FOR the boss of Britain’s most respected newspaper investigations team, the Editor of Insight was a man of nervous disposition.
Receiving a phone call where a particularly black op was being discussed he would whisper down the phone, as if, in our world of spies and eavesdroppers, that offered any protection.
“Is, er, George around,” he’d murmur. “We have a new place for him to visit.”
Then the phone would be passed to Insight’s most junior member, whom I referred to as the team’s John Noakes, because, like that much put upon Blue Peter presenter of yesteryear, he always ended up with the shittiest end of the Insight stick.
Behind his back, the Editor was known as ‘Sweaty’ – a direct reference to his apocrine glands, and their copious outpourings when stimulated by the prospect of another nefarious operation.
Between Sweaty at the top and Noakes at the bottom of The Sunday Times’s investigative sandwich was a deputy editor I’m going to call Barrow Boy, on account of his proletariat mode of speech.
Despite enjoying a suitably privileged upper-middle-class background for a Sunday Times staffer, Barrow Boy had suffered the horrors of a UK comprehensive education in the early 80s.
And it showed in his vowels, which jarred among the plummy public school chatter of The Sunday Times newsroom.
A call from Barrow Boy would never be in a whisper but was always conspiratorial. Another of his nicknames was ‘Left Field’ – which I considered an apposite descriptor, given his dyslexia and ability to reach beyond the more Oxbridge mind-set of his colleagues.
Barrow Boy would come on with Mephistophelean zeal. “We’ve got a good one – a really good one,” he’d enthuse.
“Noakes has checked it out (meaning he’d curb-crawled the Minister’s address in Insight’s hired grey Ford Granada, looking like some low-rent Reservoir Dog) and it’s well doable, apparently.”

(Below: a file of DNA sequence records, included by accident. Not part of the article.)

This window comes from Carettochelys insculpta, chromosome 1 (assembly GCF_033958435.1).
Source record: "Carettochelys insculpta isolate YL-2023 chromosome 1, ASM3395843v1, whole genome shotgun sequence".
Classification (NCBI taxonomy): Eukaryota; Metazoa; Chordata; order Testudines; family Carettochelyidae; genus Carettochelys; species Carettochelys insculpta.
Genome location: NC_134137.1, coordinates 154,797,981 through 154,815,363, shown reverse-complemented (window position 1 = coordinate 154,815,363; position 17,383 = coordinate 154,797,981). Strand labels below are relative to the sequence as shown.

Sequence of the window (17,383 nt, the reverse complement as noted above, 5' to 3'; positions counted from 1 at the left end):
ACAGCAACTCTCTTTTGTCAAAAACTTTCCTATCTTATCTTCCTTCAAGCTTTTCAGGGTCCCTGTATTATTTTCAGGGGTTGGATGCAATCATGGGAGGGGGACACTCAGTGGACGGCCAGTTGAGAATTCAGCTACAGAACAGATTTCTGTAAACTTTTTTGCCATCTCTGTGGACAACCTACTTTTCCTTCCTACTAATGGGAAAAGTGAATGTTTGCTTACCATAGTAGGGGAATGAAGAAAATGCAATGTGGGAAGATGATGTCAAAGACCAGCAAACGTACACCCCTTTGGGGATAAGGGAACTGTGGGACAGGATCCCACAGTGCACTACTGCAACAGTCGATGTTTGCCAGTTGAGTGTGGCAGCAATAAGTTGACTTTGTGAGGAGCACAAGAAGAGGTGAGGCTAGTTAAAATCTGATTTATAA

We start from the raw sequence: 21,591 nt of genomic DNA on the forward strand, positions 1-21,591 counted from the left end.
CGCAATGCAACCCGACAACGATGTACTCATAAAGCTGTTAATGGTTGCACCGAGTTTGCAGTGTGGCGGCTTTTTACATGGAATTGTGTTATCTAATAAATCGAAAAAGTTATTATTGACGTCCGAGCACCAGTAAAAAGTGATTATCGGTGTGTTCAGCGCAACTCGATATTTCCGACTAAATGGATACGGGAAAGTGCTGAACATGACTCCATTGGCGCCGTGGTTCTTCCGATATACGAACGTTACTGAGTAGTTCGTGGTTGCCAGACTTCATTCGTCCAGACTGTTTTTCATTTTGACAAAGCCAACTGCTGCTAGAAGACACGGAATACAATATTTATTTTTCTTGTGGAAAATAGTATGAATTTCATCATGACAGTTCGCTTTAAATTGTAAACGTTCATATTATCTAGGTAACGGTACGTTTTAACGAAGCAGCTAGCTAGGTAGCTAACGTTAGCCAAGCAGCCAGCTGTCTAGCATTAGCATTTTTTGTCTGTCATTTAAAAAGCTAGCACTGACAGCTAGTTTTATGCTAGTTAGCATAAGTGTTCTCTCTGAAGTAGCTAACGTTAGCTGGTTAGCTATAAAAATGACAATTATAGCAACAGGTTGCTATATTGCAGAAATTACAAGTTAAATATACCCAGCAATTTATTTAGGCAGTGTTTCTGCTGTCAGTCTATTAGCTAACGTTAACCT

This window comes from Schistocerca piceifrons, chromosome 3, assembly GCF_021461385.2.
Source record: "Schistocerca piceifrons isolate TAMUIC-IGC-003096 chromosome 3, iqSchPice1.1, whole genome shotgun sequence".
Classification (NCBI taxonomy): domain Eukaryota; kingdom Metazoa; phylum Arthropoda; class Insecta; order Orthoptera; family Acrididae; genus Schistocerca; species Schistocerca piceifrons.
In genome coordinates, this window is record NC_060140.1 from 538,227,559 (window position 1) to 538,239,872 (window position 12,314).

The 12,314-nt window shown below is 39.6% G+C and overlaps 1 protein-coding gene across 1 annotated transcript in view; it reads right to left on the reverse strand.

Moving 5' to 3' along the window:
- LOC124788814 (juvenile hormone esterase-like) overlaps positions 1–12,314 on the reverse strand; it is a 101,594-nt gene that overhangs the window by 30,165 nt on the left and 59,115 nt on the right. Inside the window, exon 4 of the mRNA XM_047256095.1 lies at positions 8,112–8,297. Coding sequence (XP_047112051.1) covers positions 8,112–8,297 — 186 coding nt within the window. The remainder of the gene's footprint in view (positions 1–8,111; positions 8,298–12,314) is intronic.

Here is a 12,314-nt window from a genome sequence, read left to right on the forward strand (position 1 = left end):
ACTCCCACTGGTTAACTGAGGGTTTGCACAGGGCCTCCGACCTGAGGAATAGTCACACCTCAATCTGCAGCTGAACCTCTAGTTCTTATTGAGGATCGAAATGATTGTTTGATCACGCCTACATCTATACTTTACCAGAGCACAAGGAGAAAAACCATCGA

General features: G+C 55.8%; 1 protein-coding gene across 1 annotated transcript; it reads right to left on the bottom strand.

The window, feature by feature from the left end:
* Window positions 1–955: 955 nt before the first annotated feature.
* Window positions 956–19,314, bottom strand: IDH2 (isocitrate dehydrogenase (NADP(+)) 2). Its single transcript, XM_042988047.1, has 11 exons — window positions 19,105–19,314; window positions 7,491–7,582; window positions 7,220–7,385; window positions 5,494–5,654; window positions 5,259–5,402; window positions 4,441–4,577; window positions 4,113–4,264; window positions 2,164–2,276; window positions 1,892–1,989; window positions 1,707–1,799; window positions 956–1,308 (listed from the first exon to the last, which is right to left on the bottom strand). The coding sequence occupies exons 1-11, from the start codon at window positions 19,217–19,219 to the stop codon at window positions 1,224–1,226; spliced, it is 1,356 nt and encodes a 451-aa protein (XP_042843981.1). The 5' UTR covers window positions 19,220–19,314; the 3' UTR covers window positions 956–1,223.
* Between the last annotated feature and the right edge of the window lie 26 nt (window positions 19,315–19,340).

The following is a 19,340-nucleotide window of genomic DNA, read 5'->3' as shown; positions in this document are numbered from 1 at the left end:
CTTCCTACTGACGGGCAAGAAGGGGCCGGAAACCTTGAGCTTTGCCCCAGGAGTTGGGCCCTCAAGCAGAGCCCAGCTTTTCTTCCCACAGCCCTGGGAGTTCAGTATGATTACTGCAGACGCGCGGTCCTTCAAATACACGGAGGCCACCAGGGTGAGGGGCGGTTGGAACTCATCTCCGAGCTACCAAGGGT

Easy for you to say.
Despite its reputation as a crack investigative team, ensuring security – mine, specifically – was always a frustration when dealing with Insight.
The introduction of untraceable pay-as-you-go ‘Bat-phones’ helped a bit, but discipline was weak and most conversations were over open lines.
Attempts to use an encrypted email service such as Hushmail, were used for a week or two before things generally reverted to open email and comms, through a combination of forgetfulness, and urgency.
You see, the paper’s greed for the next headline was insatiable – and I was its golden goose.
On some level I admit I felt honoured to be the focus of so much influential attention. But I was living my life with constant trepidation bubbling just below the surface. I just quietened it away with wine, weed, and Valium.
Still, I was heading up Operation George – The Sunday Times’s in-house programme of surveillance on the Blair Government, by way of that most revealing of conduits: its household trash.
Some call it garbology, others bin-spinning, but the Editor of Insight called the highly illegal practise of raiding the black bags of powerful people something else – a potential front page story.
The first step in any bin-spin was always painless: a simple call to the local council – posing dumbly as a new resident of ‘Acacia Avenue’ – whose refuse department would helpfully explain when and where bins should be put out in their borough.
Step two was to hop on my bicycle for a ride by the property to try and determine where the wheelie bins lived, and see whether it really was in fact a ‘goer‘, as Noakes had breathlessly suggested.
Principle among my observations would be a scan for CCTV (Lord Levi’s house, for example, had more cameras than GCHQ and so received a wide berth), followed by a clear mapping out of escape routes, in the event that things didn’t go exactly to plan.
Step three was the scary part; the part when no amount of Valium would calm the nerves and the idea of going to bed early in the anticipation of a bit of sleep was as wishful as it was laughable.